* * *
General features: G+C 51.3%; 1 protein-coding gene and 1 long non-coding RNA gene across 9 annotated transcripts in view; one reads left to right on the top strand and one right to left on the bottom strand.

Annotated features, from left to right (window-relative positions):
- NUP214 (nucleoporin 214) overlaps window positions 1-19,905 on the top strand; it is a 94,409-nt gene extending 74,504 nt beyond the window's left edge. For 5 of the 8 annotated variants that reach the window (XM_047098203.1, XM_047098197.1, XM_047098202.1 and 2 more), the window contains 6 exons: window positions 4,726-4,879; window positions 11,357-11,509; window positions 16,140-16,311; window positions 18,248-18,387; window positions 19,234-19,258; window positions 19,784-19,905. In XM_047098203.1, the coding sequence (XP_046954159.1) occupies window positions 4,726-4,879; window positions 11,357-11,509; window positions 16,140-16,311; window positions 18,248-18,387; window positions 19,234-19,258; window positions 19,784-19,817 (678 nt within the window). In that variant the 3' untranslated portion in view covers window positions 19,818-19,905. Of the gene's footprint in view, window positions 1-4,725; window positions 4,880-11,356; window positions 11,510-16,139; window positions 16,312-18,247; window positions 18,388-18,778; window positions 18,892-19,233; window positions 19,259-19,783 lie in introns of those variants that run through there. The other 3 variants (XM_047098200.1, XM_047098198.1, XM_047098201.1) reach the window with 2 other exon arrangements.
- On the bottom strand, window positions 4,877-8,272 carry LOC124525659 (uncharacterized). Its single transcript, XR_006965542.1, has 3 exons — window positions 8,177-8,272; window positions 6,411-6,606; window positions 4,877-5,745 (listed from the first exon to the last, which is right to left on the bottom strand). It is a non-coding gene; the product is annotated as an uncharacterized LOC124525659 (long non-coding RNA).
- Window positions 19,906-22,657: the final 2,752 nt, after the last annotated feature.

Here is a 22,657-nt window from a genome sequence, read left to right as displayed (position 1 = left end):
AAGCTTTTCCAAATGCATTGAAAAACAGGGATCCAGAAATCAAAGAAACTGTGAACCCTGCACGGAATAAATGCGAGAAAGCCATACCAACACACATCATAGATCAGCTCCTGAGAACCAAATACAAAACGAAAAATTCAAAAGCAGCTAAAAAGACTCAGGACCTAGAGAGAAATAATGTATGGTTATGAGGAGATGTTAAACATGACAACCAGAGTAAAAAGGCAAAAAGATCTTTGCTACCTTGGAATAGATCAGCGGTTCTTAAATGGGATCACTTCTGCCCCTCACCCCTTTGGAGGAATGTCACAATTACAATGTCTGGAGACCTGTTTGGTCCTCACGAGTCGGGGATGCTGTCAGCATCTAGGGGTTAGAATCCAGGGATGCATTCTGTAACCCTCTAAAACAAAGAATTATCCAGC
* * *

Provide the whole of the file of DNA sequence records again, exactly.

General features: G+C 51.3%; 1 protein-coding gene and 1 long non-coding RNA gene across 9 annotated transcripts in view; one reads left to right on the top strand and one right to left on the bottom strand.

Annotated features, from left to right (window-relative positions):
- NUP214 (nucleoporin 214) overlaps window positions 1-19,905 on the top strand; it is a 94,409-nt gene extending 74,504 nt beyond the window's left edge. For 5 of the 8 annotated variants that reach the window (XM_047098203.1, XM_047098197.1, XM_047098202.1 and 2 more), the window contains 6 exons: window positions 4,726-4,879; window positions 11,357-11,509; window positions 16,140-16,311; window positions 18,248-18,387; window positions 19,234-19,258; window positions 19,784-19,905. In XM_047098203.1, the coding sequence (XP_046954159.1) occupies window positions 4,726-4,879; window positions 11,357-11,509; window positions 16,140-16,311; window positions 18,248-18,387; window positions 19,234-19,258; window positions 19,784-19,817 (678 nt within the window). In that variant the 3' untranslated portion in view covers window positions 19,818-19,905. Of the gene's footprint in view, window positions 1-4,725; window positions 4,880-11,356; window positions 11,510-16,139; window positions 16,312-18,247; window positions 18,388-18,778; window positions 18,892-19,233; window positions 19,259-19,783 lie in introns of those variants that run through there. The other 3 variants (XM_047098200.1, XM_047098198.1, XM_047098201.1) reach the window with 2 other exon arrangements.
- On the bottom strand, window positions 4,877-8,272 carry LOC124525659 (uncharacterized). Its single transcript, XR_006965542.1, has 3 exons — window positions 8,177-8,272; window positions 6,411-6,606; window positions 4,877-5,745 (listed from the first exon to the last, which is right to left on the bottom strand). It is a non-coding gene; the product is annotated as an uncharacterized LOC124525659 (long non-coding RNA).
- Window positions 19,906-22,657: the final 2,752 nt, after the last annotated feature.

Here is a 22,657-nt window from a genome sequence, read left to right as displayed (position 1 = left end):
AAGCTTTTCCAAATGCATTGAAAAACAGGGATCCAGAAATCAAAGAAACTGTGAACCCTGCACGGAATAAATGCGAGAAAGCCATACCAACACACATCATAGATCAGCTCCTGAGAACCAAATACAAAACGAAAAATTCAAAAGCAGCTAAAAAGACTCAGGACCTAGAGAGAAATAATGTATGGTTATGAGGAGATGTTAAACATGACAACCAGAGTAAAAAGGCAAAAAGATCTTTGCTACCTTGGAATAGATCAGCGGTTCTTAAATGGGATCACTTCTGCCCCTCACCCCTTTGGAGGAATGTCACAATTACAATGTCTGGAGACCTGTTTGGTCCTCACGAGTCGGGGATGCTGTCAGCATCTAGGGGTTAGAATCCAGGGATGCATTCTGTAACCCTCTAAAACAAAGAATTATCCAGC